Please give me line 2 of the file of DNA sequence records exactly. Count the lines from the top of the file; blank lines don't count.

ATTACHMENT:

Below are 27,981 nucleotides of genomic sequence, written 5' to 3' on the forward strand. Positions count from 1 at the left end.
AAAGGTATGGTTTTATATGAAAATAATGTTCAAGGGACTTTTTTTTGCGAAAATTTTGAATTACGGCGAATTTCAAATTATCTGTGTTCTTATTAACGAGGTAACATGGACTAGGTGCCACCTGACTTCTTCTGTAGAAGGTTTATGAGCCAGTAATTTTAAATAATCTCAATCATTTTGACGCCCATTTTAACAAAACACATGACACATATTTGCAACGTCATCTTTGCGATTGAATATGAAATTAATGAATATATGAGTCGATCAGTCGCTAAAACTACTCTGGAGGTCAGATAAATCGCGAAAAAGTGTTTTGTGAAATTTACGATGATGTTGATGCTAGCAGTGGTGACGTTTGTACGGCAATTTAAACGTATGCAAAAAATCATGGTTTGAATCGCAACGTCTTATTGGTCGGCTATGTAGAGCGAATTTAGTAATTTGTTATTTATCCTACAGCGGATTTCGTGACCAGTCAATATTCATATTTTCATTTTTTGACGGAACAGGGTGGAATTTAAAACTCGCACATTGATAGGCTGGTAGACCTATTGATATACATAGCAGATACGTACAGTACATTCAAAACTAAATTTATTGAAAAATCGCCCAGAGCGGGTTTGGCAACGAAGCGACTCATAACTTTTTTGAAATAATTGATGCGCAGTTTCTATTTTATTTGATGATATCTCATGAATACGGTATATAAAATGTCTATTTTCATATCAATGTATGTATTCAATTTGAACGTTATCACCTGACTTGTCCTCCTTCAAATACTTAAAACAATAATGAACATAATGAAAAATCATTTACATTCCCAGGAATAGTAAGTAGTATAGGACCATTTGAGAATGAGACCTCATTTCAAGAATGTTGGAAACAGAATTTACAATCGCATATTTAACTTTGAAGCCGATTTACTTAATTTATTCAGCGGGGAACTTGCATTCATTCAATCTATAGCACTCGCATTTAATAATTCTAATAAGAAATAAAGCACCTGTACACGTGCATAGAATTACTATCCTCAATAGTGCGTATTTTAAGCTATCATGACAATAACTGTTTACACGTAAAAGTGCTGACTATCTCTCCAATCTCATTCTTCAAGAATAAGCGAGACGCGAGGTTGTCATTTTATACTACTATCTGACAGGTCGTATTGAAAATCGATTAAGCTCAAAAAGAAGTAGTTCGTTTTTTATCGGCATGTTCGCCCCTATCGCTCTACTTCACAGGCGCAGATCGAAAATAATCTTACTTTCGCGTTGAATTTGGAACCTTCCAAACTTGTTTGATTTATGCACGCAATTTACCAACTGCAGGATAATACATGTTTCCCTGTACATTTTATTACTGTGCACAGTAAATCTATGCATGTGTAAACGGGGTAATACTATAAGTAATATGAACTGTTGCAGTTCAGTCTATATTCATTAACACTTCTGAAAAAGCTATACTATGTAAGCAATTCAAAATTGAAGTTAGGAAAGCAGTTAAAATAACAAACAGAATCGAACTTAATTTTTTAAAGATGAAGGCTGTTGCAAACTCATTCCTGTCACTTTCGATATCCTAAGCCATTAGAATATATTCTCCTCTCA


AAAGGTATGGTTTTATATGAAAATAATGTTCAAGGGACTTTTTTTTGCGAAAATTTTGAATTACGGCGAATTTCAAATTATCTGTGTTCTTATTAACGAGGTAACATGGACTAGGTGCCACCTGACTTCTTCTGTAGAAGGTTTATGAGCCAGTAATTTTAAATAATCTCAATCATTTTGACGCCCATTTTAACAAAACACATGACACATATTTGCAACGTCATCTTTGCGATTGAATATGAAATTAATGAATATATGAGTCGATCAGTCGCTAAAACTACTCTGGAGGTCAGATAAATCGCGAAAAAGTGTTTTGTGAAATTTACGATGATGTTGATGCTAGCAGTGGTGACGTTTGTACGGCAATTTAAACGTATGCAAAAAATCATGGTTTGAATCGCAACGTCTTATTGGTCGGCTATGTAGAGCGAATTTAGTAATTTGTTATTTATCCTACAGCGGATTTCGTGACCAGTCAATATTCATATTTTCATTTTTTGACGGAACAGGGTGGAATTTAAAACTCGCACATTGATAGGCTGGTAGACCTATTGATATACATAGCAGATACGTACAGTACATTCAAAACTAAATTTATTGAAAAATCGCCCAGAGCGGGTTTGGCAACGAAGCGACTCATAACTTTTTTGAAATAATTGATGCGCAGTTTCTATTTTATTTGATGATATCTCATGAATACGGTATATAAAATGTCTATTTTCATATCAATGTATGTATTCAATTTGAACGTTATCACCTGACTTGTCCTCCTTCAAATACTTAAAACAATAATGAACATAATGAAAAATCATTTACATTCCCAGGAATAGTAAGTAGTATAGGACCATTTGAGAATGAGACCTCATTTCAAGAATGTTGGAAACAGAATTTACAATCGCATATTTAACTTTGAAGCCGATTTACTTAATTTATTCAGCGGGGAACTTGCATTCATTCAATCTATAGCACTCGCATTTAATAATTCTAATAAGAAATAAAGCACCTGTACACGTGCATAGAATTACTATCCTCAATAGTGCGTATTTTAAGCTATCATGACAATAACTGTTTACACGTAAAAGTGCTGACTATCTCTCCAATCTCATTCTTCAAGAATAAGCGAGACGCGAGGTTGTCATTTTATACTACTATCTGACAGGTCGTATTGAAAATCGATTAAGCTCAAAAAGAAGTAGTTCGTTTTTTATCGGCATGTTCGCCCCTATCGCTCTACTTCACAGGCGCAGATCGAAAATAATCTTACTTTCGCGTTGAATTTGGAACCTTCCAAACTTGTTTGATTTATGCACGCAATTTACCAACTGCAGGATAATACATGTTTCCCTGTACATTTTATTACTGTGCACAGTAAATCTATGCATGTGTAAACGGGGTAATACTATAAGTAATATGAACTGTTGCAGTTCAGTCTATATTCATTAACACTTCTGAAAAAGCTATACTATGTAAGCAATTCAAAATTGAAGTTAGGAAAGCAGTTAAAATAACAAACAGAATCGAACTTAATTTTTTAAAGATGAAGGCTGTTGCAAACTCATTCCTGTCACTTTCGATATCCTAAGCCATTAGAATATATTCTCCTCTCA